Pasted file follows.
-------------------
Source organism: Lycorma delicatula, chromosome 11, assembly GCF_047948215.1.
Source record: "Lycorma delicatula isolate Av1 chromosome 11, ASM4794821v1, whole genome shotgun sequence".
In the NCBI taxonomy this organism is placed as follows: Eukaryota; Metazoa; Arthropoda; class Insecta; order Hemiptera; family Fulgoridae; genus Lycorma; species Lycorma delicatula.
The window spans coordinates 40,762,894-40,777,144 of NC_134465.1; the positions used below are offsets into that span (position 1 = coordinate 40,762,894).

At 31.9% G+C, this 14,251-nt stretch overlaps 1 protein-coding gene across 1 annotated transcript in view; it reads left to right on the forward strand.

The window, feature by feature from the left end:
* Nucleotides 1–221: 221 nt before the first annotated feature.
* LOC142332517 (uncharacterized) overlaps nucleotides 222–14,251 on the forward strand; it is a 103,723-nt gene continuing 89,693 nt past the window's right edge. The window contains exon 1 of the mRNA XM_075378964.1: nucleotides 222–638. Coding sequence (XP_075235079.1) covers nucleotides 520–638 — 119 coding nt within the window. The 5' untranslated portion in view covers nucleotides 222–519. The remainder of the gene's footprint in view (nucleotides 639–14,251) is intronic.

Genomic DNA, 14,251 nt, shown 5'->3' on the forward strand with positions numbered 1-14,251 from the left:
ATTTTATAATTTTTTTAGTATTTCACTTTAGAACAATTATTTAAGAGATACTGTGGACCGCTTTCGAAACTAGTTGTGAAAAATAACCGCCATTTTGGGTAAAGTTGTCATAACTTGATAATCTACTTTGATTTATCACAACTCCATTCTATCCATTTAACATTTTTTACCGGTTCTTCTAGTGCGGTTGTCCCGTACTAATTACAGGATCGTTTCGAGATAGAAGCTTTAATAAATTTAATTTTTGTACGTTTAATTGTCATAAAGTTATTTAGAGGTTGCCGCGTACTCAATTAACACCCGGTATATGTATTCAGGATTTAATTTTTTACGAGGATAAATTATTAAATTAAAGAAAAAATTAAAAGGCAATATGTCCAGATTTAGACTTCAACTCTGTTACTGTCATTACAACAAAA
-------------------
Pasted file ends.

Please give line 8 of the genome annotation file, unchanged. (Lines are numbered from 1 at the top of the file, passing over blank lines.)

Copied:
* LOC142332517 (uncharacterized) overlaps nucleotides 222–14,251 on the forward strand; it is a 103,723-nt gene continuing 89,693 nt past the window's right edge. The window contains exon 1 of the mRNA XM_075378964.1: nucleotides 222–638. Coding sequence (XP_075235079.1) covers nucleotides 520–638 — 119 coding nt within the window. The 5' untranslated portion in view covers nucleotides 222–519. The remainder of the gene's footprint in view (nucleotides 639–14,251) is intronic.